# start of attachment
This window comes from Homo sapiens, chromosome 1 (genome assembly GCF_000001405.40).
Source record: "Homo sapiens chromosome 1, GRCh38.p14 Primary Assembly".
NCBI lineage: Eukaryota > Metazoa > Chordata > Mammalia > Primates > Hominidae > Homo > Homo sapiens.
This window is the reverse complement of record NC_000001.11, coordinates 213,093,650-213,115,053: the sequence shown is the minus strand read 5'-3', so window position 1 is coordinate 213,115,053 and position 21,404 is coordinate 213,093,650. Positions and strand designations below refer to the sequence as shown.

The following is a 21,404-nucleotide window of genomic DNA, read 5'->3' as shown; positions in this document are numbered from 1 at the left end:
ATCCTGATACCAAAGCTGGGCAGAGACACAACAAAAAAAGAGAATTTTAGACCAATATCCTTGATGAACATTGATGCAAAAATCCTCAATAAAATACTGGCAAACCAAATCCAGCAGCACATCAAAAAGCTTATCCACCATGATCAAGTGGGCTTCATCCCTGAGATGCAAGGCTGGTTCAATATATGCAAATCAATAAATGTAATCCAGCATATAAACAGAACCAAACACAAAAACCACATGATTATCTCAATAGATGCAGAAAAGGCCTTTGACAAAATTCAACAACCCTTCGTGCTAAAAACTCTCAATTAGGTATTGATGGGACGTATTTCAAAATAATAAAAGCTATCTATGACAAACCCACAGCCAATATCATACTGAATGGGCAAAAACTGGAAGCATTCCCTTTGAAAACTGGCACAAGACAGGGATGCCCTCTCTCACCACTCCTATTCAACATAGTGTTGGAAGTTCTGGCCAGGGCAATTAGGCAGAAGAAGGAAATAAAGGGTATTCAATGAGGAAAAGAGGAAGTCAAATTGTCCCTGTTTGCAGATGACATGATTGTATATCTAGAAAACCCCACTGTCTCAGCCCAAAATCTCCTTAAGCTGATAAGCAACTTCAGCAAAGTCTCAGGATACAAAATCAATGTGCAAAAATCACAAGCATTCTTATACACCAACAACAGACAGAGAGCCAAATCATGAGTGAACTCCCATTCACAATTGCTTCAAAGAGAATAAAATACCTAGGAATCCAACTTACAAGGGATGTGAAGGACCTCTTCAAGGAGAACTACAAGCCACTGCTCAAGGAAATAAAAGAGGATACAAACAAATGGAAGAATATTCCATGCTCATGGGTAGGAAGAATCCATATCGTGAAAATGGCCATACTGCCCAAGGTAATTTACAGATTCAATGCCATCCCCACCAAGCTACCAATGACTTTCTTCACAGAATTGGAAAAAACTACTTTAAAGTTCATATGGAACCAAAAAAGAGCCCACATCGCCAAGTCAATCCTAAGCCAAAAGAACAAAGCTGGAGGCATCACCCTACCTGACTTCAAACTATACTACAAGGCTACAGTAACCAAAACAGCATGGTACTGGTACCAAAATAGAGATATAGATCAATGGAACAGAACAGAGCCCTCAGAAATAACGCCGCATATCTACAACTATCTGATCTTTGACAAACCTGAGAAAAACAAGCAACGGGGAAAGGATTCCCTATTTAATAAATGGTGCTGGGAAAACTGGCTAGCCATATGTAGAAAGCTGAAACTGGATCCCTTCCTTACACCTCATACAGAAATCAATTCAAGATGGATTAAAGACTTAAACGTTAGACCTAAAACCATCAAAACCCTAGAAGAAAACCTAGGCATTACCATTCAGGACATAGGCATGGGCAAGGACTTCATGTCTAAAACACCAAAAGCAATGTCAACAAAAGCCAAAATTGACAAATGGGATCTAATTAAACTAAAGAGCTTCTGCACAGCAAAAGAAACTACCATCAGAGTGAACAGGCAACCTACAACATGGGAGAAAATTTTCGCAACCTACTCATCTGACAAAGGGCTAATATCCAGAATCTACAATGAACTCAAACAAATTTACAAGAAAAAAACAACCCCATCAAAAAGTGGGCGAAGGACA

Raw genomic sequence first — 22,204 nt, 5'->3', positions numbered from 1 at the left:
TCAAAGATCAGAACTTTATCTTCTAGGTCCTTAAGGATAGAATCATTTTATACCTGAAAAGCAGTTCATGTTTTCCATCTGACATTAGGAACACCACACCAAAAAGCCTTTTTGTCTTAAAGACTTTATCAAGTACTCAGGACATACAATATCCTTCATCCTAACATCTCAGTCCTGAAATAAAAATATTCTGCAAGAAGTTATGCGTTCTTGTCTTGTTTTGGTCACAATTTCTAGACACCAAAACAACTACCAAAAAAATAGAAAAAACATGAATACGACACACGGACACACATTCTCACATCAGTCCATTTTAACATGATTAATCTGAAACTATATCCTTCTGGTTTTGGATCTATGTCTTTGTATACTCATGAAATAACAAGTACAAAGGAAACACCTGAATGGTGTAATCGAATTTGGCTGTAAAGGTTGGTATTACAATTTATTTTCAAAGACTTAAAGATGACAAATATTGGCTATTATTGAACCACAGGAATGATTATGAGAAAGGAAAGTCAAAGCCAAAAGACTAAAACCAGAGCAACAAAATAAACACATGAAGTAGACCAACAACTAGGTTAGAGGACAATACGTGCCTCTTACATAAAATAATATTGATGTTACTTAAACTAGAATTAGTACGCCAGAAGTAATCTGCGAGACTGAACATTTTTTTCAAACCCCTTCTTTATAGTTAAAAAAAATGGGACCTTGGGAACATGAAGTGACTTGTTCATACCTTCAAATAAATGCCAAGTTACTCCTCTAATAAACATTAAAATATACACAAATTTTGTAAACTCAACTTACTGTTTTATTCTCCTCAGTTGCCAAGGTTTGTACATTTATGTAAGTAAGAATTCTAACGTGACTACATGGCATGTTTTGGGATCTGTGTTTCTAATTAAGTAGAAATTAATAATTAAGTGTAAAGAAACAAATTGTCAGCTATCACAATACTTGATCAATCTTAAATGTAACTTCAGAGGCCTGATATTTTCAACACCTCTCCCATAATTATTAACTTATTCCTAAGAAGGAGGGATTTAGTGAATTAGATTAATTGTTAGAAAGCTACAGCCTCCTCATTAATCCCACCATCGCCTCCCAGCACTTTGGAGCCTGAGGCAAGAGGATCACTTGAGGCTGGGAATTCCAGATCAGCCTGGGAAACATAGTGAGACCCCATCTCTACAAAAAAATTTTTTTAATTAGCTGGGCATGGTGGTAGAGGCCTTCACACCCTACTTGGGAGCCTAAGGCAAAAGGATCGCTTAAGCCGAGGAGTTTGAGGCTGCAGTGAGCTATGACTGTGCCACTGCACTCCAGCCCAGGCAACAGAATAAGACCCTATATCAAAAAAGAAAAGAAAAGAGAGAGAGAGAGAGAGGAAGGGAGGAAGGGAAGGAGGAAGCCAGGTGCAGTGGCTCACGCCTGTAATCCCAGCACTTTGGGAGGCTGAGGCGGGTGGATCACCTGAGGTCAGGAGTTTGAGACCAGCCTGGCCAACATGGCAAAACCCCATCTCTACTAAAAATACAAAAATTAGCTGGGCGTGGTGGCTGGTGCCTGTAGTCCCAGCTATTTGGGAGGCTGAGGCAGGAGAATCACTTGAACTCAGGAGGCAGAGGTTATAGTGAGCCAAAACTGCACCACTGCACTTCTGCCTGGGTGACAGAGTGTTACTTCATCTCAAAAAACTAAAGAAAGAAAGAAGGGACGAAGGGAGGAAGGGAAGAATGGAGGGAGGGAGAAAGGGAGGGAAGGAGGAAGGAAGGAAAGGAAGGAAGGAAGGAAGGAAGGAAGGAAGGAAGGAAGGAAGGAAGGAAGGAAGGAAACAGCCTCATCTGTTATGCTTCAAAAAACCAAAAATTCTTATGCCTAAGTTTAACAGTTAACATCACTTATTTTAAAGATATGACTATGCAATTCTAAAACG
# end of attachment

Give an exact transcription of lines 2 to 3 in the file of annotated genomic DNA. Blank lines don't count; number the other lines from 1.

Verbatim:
Source record: "Homo sapiens chromosome 1, GRCh38.p14 Primary Assembly".
NCBI lineage: Eukaryota > Metazoa > Chordata > Mammalia > Primates > Hominidae > Homo > Homo sapiens.